Esteemed Trinity alumni Jesse Watters ’01 and Tucker Carlson ’91 are set to return to campus for the Fall 2023 semester. The two alumni, who both studied history at the College, will be co-teaching a course in the writing, rhetoric, and media studies department. Hoping to ensure the legacy of Trinity churning out prestigious journalists, such as Watters and Carlson, a collaborative effort between President Berger-Sweeney and the Board of Trustees brought the course, titled Introduction to Fake News, to fruition.
“Trinity is proud of its alumni, especially these nice two young boys and how they represent our College’s true core values: lying, cheating, and stealing,” said President Berger-Sweeney. The President also shared that in her conversations with the two “journalists,” they spoke fondly of their time at Trinity and always felt like they fit in with the community.
“Tucker speaks so highly of his time here and his studies. One thing he loved about his history courses was how everyone he learned about was just like him: a white, wealthy man born into the right family,” she continued.
The course, which is open to all students but with a preference for those with an economics major and formal organizations minor, will teach students “the basics of good journalism.” Such skills include: fact-checking nothing, tweeting everything that comes to mind, blindly following the pack, and appearing as if you are not allowed to be alone with women and children.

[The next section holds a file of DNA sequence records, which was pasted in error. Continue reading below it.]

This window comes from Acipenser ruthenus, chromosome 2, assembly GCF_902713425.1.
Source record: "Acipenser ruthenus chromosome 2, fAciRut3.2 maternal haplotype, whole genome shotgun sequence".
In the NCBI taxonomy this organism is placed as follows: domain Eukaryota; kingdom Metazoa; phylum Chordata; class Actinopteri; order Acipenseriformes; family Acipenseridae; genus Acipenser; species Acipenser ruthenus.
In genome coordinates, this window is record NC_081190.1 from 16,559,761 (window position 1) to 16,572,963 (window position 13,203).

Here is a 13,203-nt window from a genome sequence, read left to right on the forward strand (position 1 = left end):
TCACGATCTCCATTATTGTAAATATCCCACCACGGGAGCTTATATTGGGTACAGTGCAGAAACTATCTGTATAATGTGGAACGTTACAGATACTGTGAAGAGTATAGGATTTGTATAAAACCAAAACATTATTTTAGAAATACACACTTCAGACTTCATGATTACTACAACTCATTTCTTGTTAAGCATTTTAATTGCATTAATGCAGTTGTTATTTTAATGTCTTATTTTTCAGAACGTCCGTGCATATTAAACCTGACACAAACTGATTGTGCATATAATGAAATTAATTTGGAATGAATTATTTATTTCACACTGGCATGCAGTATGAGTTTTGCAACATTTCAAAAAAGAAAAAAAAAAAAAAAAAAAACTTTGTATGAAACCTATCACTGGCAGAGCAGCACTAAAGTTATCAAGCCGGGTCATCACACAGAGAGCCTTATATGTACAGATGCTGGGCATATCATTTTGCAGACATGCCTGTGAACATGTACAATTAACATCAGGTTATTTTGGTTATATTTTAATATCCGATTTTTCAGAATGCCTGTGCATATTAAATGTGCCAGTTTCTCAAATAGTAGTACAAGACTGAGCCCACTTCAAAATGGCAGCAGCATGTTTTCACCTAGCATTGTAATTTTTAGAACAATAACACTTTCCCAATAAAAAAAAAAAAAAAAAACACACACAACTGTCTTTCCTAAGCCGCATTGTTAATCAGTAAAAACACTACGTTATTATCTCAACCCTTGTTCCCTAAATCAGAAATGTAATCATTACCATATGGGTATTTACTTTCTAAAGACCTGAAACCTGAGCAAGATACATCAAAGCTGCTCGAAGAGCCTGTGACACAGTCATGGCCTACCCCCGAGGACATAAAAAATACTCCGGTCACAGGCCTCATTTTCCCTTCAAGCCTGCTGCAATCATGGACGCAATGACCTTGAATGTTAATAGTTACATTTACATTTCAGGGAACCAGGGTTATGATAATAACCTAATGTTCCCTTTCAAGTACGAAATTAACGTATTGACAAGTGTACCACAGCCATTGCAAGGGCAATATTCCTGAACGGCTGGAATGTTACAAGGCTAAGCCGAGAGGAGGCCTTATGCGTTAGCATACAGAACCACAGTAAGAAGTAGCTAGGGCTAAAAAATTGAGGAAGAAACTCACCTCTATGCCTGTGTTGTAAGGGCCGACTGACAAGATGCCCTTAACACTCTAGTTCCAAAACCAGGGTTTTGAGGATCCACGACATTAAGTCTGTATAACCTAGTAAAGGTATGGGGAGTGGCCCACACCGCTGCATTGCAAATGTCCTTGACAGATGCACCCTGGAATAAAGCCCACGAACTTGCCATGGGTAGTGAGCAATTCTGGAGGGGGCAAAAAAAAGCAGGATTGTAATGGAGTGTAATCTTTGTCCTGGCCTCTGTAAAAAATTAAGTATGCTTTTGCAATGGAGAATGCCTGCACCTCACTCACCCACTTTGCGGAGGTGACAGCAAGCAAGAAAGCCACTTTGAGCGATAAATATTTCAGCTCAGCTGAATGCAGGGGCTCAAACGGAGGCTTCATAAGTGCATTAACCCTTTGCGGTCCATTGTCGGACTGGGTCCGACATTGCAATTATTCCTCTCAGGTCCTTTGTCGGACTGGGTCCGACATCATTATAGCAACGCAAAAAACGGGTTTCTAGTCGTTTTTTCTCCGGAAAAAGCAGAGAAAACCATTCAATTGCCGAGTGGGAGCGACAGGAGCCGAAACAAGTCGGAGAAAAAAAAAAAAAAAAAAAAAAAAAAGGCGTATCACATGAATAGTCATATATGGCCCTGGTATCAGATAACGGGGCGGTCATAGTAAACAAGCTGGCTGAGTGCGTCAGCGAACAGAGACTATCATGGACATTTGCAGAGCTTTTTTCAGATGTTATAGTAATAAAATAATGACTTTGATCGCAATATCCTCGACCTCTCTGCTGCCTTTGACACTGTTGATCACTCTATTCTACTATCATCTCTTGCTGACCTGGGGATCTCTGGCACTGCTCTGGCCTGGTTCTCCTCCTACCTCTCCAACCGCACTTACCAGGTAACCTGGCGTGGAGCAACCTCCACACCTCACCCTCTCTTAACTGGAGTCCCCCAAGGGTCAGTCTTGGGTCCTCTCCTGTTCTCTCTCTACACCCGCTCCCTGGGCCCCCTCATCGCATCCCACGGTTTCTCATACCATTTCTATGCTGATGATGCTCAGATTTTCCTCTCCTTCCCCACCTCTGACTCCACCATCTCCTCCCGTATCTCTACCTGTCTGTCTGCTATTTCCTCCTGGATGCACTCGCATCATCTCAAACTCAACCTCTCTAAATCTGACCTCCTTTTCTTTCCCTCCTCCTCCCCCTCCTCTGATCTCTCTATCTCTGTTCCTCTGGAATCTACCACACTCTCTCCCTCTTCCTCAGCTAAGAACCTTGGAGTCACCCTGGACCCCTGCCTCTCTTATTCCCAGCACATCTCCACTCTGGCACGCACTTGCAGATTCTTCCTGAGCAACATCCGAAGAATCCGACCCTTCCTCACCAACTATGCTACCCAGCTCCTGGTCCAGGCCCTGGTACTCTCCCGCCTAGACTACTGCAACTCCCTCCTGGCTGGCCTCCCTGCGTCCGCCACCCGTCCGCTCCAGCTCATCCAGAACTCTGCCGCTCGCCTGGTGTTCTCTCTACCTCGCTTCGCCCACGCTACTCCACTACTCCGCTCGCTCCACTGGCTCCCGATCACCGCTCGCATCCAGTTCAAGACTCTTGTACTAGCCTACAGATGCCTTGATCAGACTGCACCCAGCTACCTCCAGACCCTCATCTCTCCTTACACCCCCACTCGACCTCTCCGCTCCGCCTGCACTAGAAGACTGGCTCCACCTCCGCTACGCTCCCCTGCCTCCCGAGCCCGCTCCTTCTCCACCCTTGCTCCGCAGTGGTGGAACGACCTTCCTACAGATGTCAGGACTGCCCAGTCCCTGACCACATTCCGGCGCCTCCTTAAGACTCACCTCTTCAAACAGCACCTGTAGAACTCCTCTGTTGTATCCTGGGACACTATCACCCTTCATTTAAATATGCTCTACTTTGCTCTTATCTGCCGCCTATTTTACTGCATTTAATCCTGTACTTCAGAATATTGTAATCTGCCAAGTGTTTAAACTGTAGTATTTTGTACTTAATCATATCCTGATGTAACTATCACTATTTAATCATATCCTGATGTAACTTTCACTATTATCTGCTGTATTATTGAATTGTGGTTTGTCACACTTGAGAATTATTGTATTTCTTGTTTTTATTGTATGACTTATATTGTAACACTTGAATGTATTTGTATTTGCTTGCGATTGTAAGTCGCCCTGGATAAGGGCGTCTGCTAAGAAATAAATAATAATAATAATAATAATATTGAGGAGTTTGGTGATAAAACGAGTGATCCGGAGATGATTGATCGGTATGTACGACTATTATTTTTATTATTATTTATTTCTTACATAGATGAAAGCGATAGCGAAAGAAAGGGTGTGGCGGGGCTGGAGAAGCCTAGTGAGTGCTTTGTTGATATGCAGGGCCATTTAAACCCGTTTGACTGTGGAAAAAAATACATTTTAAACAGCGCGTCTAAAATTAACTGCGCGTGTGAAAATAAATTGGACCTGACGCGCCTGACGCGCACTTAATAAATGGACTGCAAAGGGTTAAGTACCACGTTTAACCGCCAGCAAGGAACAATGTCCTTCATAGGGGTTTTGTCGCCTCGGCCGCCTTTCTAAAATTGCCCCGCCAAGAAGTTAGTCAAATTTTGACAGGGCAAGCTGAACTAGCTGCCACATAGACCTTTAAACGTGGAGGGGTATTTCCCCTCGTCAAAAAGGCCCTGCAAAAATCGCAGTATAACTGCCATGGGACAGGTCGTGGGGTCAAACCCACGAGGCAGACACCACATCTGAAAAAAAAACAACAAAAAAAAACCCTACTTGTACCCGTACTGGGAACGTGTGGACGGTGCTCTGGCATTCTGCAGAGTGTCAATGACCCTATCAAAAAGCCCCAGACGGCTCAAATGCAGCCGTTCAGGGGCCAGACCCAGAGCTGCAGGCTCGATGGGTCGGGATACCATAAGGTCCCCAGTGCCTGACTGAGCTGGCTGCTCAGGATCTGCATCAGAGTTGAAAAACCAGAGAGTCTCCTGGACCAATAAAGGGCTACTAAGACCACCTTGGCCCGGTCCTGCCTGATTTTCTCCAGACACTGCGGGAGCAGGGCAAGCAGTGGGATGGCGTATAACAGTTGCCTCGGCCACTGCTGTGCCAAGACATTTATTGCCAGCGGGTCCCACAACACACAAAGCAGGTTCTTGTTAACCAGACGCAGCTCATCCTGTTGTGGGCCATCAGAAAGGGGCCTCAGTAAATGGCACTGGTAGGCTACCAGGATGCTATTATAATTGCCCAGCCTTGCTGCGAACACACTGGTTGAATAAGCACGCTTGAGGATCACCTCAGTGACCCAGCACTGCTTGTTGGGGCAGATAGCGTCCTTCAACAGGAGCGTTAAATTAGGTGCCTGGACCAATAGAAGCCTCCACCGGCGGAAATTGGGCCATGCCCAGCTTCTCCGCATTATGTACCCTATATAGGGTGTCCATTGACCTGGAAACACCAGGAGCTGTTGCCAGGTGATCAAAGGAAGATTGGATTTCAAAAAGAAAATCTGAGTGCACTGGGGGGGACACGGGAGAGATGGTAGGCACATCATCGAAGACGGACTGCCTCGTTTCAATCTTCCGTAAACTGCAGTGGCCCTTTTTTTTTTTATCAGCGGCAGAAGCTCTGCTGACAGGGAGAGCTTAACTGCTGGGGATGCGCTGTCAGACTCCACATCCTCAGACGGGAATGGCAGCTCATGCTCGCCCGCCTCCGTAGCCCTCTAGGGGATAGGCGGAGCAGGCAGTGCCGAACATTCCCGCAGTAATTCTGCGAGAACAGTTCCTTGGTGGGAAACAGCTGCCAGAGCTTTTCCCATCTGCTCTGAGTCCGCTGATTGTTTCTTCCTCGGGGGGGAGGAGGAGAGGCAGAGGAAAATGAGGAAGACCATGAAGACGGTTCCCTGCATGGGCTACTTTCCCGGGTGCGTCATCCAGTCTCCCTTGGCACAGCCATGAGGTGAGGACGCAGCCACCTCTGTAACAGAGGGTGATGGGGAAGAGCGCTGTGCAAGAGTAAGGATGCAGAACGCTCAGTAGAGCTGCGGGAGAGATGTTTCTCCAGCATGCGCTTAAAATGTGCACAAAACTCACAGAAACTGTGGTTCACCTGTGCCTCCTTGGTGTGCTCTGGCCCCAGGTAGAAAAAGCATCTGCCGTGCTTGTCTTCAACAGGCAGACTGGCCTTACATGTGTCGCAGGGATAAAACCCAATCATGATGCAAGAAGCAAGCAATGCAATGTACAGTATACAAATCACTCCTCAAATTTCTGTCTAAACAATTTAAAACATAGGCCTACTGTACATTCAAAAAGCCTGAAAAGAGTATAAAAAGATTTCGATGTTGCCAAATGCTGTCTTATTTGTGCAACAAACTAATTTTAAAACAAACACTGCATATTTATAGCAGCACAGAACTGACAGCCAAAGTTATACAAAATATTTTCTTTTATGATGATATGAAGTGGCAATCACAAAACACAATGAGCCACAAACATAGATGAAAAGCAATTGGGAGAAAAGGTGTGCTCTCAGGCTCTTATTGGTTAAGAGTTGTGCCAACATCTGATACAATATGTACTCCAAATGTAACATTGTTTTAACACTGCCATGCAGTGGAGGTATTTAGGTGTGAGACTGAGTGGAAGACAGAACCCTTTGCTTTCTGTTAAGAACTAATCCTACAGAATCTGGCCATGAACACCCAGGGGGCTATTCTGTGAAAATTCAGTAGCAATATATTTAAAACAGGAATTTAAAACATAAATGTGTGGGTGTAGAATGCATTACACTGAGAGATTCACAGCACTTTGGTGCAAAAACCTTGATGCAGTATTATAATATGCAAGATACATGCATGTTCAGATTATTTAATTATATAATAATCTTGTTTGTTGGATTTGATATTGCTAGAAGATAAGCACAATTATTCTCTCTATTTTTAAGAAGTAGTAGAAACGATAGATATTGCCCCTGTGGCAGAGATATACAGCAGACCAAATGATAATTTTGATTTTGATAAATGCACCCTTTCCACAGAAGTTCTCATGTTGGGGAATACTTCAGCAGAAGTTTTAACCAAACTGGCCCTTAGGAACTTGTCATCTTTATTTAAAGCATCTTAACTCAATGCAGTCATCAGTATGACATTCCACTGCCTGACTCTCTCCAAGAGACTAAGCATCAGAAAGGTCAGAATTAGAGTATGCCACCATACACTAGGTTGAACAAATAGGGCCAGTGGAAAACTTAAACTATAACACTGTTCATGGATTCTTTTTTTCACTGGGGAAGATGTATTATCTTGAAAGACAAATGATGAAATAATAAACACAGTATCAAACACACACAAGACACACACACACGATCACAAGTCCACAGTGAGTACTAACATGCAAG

Besides the hopes of continuing Trinity’s legacy, motivated of course by the upcoming Bicentennial, a recent interaction between Watters and two Trinity students tugged at the heart strings.
“There was no politics when I went to Trinity,” Watters explains. His fear is that students are becoming too smart, reading and engaging with a variety of sources, and developing critical thinking skills.
“If this keeps up, who is going to vote Republican?” Watters questions, fear in his eyes. When asked what helped him become the conservative gentleman he is today, Watters said that binge drinking, skipping class, and wearing “salmon” colored shorts were all essential parts of his journey.
The Tripod reporter also asked Watters how having a public affair fit into his superior conservative morals and family values, to which he responded with silence and bulging eyes.
Carlson, feeling he was not getting enough attention from the Tripod reporter, shared that the class would have several special credit assignments “outside the traditional curriculum.” Such opportunities include a special point system, honoring students for being “politely asked to leave their boarding school,” being asked where their father works, and for using “summer” as a verb.
The course will be held in the Life Sciences Center, which the two anchors agreed is the building that best embodies masculinity on campus.
“There’s no rainbow flags on that one,” Carlson said of the selection. The building also resembles a prison, with very little natural light, which is what the two believe the education system should be like.
Required texts for the course include Andrew Jackson’s inauguration speech, the Ronald Reagan autobiography, all of Trump’s Twitter, and Mein Kampf.